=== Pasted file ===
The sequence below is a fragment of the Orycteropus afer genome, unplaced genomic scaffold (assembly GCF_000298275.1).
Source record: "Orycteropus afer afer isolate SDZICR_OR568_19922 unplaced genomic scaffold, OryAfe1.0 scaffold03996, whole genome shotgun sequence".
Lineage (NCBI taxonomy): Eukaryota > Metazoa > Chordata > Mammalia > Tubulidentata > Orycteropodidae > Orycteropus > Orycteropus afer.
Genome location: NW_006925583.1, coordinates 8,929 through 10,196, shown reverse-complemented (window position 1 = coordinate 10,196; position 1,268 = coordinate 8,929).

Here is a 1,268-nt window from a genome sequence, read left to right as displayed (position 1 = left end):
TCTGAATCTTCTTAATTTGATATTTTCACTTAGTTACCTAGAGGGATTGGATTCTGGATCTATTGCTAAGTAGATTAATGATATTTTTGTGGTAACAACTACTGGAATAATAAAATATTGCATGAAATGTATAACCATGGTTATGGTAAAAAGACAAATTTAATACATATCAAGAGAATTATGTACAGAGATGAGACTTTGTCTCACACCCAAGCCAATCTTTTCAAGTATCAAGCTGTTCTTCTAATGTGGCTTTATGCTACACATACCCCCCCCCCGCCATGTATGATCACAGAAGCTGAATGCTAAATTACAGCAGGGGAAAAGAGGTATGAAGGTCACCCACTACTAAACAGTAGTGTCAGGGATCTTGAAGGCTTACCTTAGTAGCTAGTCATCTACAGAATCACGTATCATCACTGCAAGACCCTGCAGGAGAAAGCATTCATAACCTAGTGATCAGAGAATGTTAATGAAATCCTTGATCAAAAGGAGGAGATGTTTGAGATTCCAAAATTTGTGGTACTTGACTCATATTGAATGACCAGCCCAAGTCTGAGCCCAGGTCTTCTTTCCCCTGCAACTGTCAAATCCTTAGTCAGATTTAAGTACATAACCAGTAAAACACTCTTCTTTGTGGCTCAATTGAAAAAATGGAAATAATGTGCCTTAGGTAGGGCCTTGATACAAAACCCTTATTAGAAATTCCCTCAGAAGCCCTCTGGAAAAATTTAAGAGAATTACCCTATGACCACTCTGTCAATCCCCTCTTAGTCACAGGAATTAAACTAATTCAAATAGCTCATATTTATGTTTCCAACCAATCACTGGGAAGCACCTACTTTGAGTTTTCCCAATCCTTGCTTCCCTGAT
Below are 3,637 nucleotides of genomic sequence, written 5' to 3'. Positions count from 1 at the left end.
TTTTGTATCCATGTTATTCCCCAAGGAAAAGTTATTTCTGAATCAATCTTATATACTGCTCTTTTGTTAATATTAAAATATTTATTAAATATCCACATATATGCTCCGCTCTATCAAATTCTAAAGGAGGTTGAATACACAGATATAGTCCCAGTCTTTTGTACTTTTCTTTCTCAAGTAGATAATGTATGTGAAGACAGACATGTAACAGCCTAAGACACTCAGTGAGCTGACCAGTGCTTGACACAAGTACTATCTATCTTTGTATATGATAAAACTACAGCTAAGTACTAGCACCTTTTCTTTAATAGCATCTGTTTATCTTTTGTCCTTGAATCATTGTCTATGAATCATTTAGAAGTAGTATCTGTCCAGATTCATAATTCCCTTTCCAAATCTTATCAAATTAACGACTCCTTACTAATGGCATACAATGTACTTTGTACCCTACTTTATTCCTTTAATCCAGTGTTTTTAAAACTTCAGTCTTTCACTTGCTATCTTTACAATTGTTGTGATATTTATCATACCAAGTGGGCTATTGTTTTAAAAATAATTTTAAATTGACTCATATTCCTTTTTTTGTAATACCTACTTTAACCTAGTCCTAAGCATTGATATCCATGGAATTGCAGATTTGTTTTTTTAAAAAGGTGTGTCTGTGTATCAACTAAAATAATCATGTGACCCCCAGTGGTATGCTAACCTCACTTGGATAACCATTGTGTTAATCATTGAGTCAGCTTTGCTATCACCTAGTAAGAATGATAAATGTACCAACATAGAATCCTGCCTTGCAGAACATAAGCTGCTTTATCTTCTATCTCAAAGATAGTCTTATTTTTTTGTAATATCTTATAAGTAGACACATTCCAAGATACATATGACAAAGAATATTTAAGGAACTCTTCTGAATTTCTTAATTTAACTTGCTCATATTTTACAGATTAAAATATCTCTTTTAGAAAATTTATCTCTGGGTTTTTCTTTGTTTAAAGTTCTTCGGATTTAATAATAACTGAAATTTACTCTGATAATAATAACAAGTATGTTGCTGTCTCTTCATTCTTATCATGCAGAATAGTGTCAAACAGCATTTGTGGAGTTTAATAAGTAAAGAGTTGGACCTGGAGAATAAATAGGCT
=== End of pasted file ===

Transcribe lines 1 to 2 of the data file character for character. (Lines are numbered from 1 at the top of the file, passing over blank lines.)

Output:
The sequence below is a fragment of the Orycteropus afer genome, unplaced genomic scaffold (assembly GCF_000298275.1).
Source record: "Orycteropus afer afer isolate SDZICR_OR568_19922 unplaced genomic scaffold, OryAfe1.0 scaffold03996, whole genome shotgun sequence".